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Bridging the Gap: Bringing the Science of Learning to Teacher Professional Learning

by Steve Saville and Rebecca Thomas

Nothing About Us Without Us

Currently, the future of teacher professional development appears to be centered on the Science of Learning. Educators, researchers, psychologists, and even artificial intelligence have made significant strides in understanding how learning happens. These insights are incredibly valuable, but they often fall short when applied to the diverse and complex realities of our classrooms. As we all know before any research actually enhances learning, it needs to be translated by teachers and filtered through the lived reality of the classroom.

Only teachers can do this. and only listening to teachers will achieve this.

The question then, is not whether the Science of Learning is right, wrong, common sense, or nonsense, the question is how do we empower teachers so that they can ‘own’ the research in a way that works for them and their context and therefore have a positive effect on the learning experiences of their students?

To put it succinctly, the Science of Learning way may give us the ‘Why’ and the ‘What' but only teachers can provide the 'How’. 

The question above highlights the need for a balance between scientific understanding and the art of teaching, recognising that effective education must adapt to the specific needs and environments of our learners.

The question then arises: how can science support teachers in facilitating learning within their unique country, demographic, cohort, and context?

Motivated by this inquiry and inspired by Derek Wenmoth’s recent post urging us to focus our energies on actionable solutions rather than insurmountable challenges, ELV began exploring the actions we can take to bridge this gap. We turned to LinkedIn and found Dr. Shaun Hawthorne's post titled "Applying the Science of Learning to Teacher Professional Development and Back Again: Lessons from 3 Country Contexts."

This report offered profound insights, resonating deeply with ELV's mission since its post-COVID inception; focussing on bridging the gap between research and classroom practice. ELV has always, and continues to, advocate for a bidirectional loop between research and practice.

The report acknowledges what lies beneath the surface; a gap in the science of learning research.

Part of the research compared intended learning goals across different ages and country contexts while also investigating the pedagogies supporting those goals. By trailing the same task across a broad range of countries it was able to monitor how the Science of Learning was implemented in different contexts. The researchers discovered that despite the variations in training, and politics across the three countries, it remained universal that teachers used autonomy to select important learning goals, determine their own teaching methods, and evaluate their success. This highlights that teaching as a craft is autonomous and flexible in its methodology, evaluation and judgment. While incorporating scientific and standardised elements, fundamentally teaching relies on individual choices, creative methods, and personal evaluations, aligning more with the nature of art than science.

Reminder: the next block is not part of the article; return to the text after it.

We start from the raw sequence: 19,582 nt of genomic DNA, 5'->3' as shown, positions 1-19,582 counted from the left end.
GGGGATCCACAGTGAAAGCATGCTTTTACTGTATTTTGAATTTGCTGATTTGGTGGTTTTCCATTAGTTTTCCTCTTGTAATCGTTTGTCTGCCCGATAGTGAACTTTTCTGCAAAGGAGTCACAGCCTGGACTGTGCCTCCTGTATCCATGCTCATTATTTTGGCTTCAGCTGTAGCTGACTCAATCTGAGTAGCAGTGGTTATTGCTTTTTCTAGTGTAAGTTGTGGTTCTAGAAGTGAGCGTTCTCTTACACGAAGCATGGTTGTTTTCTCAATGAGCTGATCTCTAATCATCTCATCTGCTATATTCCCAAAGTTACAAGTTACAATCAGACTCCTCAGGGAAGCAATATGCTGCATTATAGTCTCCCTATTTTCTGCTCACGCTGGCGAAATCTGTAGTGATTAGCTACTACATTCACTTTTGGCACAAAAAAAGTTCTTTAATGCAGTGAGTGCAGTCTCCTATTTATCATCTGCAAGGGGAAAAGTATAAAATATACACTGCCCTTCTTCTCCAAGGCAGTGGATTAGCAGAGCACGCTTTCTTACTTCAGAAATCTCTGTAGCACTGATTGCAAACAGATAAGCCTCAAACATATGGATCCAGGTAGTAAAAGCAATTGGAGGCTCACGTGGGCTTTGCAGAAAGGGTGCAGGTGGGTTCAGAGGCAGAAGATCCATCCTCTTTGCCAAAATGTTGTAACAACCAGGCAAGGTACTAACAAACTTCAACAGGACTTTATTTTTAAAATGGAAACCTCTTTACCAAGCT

The immediate relevance for us here in Aotearoa is that we score very highly in the some aspects of the PISA test results, that are so often used by some, to indicate how poorly we are performing.  We are, apparently, very good at developing curiosity and creativity within our students, so surely we should be harnessing this as one of the most important vehicles we have to make the Science of Learning real. Develop what we are good at to lift up what we need to improve. Enhance our ‘art’ as the vehicle to develop the ‘science’.

Another worthwhile factor in this study was a new discovery that the science of learning needs to explore further how humans make meaningful learning. Hirsh-Pasek, Zosh, and colleagues identified key approaches to support deep learning and retention: engagement, iteration, social interaction, meaningful content, and joy. Factors we need to be mindful of in our delivery of pedagogy and PLD moving forward.

What we also felt relevant for our unique circumstances here in Aotearoa was that the report emphasises the need for a deliberate attempt to be mindful of the cultural Science of Learning lens, emphasising the importance of Te Mātaiaho’s vision and a Tangata Tiriti perspective in examining educational outcomes in our context here.

A key takeaway from the report is the challenge of translating scientific findings and theories into practical applications for teachers. Context is crucial, and high-stakes testing and power structures often leave teachers vulnerable. For instance, Uganda’s use of guided play as a pedagogy in this report, amplified by the support by national standards in Uganda for guided play had an impact on the results of the study undertaken there; this contrasts with the focus on iterative experiences in classrooms in Bangladesh and Colombia. If we don’t ensure the knowledge of context that teachers have is not given  an equal seat at the table then there is a risk of the whole process becoming a unidirectional ‘doing to’ rather than a looped ’doing with’. We run the risk, once again, of the related PLD being one dimensional, superficial and rushed and therefore doomed to be misunderstood and haphazardly implemented.